Project: Metal Art Sculpture
Feedback from Sue Sowers, Hoyt Lakes Public Library
This grant was used to supplement the ALS Legacy Public Library Art Project called “Our Hometown” created by Pat and Ken Larson Clayworks. The metal artwork was created by cutting and welding Cor-ten steel, which is an architectural steel designed to rust to a point and then develop a stable layer of oxidation. This art project draws attention to our library building, bringing in new people and starting conversations about our community. We have received over 20 positive comments in person and through social media after only 4 days.
Project: Fill Your Tummy While You Fill Your Mind
Feedback from Julie Stolp, Nashwauk-Keewatin High School Library
We replaced our old popcorn machine that broke with these grant dollars. We used our old popcorn machine fairly frequently. It was used for things like events, programs, meetings, etc. This allows us to offer a healthy snack for our patrons when they are here. We do see children throughout the year that are hungry, and I enjoy being able to offer them a healthy snack. The joy that the children express when they see that we are offering popcorn on a day they are here is wonderful!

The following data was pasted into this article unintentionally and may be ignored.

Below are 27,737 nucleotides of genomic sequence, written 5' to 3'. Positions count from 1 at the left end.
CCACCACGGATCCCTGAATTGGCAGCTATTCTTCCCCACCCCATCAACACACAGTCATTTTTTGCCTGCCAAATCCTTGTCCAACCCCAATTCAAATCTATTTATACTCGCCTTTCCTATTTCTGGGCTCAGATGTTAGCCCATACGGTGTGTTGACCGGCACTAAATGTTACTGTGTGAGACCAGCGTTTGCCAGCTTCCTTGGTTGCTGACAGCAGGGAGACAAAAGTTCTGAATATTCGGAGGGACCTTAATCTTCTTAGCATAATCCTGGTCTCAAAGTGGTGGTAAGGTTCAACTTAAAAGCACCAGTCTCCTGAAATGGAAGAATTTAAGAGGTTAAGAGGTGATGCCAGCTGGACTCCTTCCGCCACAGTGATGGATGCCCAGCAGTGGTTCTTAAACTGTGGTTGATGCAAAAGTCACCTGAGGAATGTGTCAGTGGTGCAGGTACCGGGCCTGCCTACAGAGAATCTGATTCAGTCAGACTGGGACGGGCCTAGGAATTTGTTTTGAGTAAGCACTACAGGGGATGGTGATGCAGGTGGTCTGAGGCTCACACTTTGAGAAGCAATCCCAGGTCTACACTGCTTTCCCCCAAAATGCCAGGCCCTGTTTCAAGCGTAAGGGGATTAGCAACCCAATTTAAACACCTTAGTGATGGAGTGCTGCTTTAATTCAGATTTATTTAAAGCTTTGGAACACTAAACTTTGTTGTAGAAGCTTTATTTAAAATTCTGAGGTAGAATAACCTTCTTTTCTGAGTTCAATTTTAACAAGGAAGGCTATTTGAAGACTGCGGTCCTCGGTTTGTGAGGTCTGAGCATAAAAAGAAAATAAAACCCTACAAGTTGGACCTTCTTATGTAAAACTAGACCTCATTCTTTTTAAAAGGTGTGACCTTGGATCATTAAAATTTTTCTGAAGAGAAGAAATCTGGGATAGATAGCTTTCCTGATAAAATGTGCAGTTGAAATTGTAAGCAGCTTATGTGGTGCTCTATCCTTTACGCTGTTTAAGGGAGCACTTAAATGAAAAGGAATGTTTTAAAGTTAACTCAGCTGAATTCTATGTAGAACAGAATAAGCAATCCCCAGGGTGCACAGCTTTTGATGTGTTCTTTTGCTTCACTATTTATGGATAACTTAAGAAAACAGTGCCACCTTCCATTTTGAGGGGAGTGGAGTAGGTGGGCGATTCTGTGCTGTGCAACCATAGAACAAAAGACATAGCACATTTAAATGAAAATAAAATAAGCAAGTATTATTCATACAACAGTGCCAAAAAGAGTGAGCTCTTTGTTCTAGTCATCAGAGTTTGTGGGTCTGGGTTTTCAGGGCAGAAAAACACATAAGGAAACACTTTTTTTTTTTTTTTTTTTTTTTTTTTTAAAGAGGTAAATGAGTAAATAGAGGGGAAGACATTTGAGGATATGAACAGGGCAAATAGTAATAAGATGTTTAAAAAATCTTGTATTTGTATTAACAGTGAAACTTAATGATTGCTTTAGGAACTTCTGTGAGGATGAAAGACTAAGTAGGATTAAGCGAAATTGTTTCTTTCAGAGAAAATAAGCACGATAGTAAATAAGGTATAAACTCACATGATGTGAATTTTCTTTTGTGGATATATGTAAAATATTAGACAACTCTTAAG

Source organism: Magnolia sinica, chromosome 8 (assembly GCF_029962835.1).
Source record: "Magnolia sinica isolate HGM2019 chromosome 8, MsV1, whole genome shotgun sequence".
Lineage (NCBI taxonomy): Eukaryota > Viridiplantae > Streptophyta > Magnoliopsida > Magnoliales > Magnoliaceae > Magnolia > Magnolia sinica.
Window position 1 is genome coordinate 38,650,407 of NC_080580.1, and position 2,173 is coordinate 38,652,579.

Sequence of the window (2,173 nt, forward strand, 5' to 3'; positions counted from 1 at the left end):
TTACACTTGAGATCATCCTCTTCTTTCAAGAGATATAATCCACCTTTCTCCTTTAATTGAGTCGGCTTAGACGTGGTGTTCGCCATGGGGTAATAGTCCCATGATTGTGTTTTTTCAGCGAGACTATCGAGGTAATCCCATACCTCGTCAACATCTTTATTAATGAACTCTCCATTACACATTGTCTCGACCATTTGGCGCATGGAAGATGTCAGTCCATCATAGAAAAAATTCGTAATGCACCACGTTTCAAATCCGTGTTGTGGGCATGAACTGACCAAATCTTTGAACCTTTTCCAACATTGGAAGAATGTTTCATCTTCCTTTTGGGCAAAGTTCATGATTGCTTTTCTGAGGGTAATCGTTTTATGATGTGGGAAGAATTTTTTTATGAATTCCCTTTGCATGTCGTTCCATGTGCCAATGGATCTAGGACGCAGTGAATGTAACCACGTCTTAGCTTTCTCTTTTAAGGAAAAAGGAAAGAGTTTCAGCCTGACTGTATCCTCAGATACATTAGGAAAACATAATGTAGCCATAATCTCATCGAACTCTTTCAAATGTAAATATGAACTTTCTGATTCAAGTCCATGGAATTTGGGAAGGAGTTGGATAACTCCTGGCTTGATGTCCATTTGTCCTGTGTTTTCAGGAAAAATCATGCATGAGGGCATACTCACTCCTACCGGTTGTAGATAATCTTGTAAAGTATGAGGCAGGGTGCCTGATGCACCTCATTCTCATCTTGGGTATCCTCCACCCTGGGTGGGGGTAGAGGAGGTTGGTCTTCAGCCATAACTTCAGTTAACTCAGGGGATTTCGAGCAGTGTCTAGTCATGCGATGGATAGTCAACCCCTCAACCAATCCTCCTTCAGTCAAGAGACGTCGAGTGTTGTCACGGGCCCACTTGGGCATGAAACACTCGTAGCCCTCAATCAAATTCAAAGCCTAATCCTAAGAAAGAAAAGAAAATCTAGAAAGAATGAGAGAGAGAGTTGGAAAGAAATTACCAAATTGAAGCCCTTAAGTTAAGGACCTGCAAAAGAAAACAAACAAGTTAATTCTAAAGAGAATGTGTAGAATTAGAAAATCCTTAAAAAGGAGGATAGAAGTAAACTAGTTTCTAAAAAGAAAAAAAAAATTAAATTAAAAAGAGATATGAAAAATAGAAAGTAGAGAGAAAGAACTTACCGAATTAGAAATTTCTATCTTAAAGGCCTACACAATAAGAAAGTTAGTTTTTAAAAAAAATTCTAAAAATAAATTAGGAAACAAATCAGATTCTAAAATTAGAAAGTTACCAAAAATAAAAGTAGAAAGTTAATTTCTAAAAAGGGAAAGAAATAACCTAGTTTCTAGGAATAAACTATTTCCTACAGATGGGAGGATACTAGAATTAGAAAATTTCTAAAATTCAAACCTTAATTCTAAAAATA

Project: Adventure Backpacks
Feedback from Samuel Pogorels, Virginia Public Library
The Virginia Public Library decided to use the grant money on three Adventures Backpacks that could be checked out at the library. We have already had great feedback from the disc golf kits that have been checked out. Families have tried them out and thoroughly enjoyed learning something new, while our own staff members some of whom have played before were allowed to catch up and practice a skill they already had. This shows how wonderful it is for the library to have an item like disc golf backpacks to be able to be checked out for free. Sometimes sporting equipment can be expensive and some people might not know where to start with a new activity, so by having these at the library it makes it so anyone can be able to use it. On top of that it allows people to go out into the community and see what this area has to offer in terms of activities to enjoy outdoors, all while getting some exercise (walking the different courses we included maps for). We have also had many people ask if we will be having any more backpacks come in the future, which we tell them about the Bug Catching Backpack that we were able to put together with this grant. Lots of excitement has been seen when these backpacks are checked out along with curiosity about what they are all about as we have all the Adventure Backpacks displayed behind the front desk. All three of the kits will be able to be checked out like a regular book or movie from the library.
Project: Story Strolls
Feedback from Diane Adams, International Falls Public Library